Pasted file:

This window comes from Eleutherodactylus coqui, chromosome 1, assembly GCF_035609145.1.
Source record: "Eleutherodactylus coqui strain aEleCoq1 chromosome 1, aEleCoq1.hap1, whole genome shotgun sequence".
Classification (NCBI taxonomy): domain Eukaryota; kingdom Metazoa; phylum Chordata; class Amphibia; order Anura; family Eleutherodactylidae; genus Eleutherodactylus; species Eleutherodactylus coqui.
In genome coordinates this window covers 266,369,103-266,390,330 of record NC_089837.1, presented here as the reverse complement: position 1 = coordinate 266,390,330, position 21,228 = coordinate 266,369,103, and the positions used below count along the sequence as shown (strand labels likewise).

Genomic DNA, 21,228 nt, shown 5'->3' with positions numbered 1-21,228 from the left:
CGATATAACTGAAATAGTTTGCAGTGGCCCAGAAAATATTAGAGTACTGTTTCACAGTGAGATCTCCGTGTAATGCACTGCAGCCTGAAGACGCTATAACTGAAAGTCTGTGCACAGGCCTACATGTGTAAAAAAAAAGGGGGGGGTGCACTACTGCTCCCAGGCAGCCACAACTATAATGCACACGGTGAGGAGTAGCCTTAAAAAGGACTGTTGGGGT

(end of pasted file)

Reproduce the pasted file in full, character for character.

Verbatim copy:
This window comes from Eleutherodactylus coqui, chromosome 1, assembly GCF_035609145.1.
Source record: "Eleutherodactylus coqui strain aEleCoq1 chromosome 1, aEleCoq1.hap1, whole genome shotgun sequence".
Classification (NCBI taxonomy): domain Eukaryota; kingdom Metazoa; phylum Chordata; class Amphibia; order Anura; family Eleutherodactylidae; genus Eleutherodactylus; species Eleutherodactylus coqui.
In genome coordinates this window covers 266,369,103-266,390,330 of record NC_089837.1, presented here as the reverse complement: position 1 = coordinate 266,390,330, position 21,228 = coordinate 266,369,103, and the positions used below count along the sequence as shown (strand labels likewise).

Genomic DNA, 21,228 nt, shown 5'->3' with positions numbered 1-21,228 from the left:
CGATATAACTGAAATAGTTTGCAGTGGCCCAGAAAATATTAGAGTACTGTTTCACAGTGAGATCTCCGTGTAATGCACTGCAGCCTGAAGACGCTATAACTGAAAGTCTGTGCACAGGCCTACATGTGTAAAAAAAAAGGGGGGGGTGCACTACTGCTCCCAGGCAGCCACAACTATAATGCACACGGTGAGGAGTAGCCTTAAAAAGGACTGTTGGGGT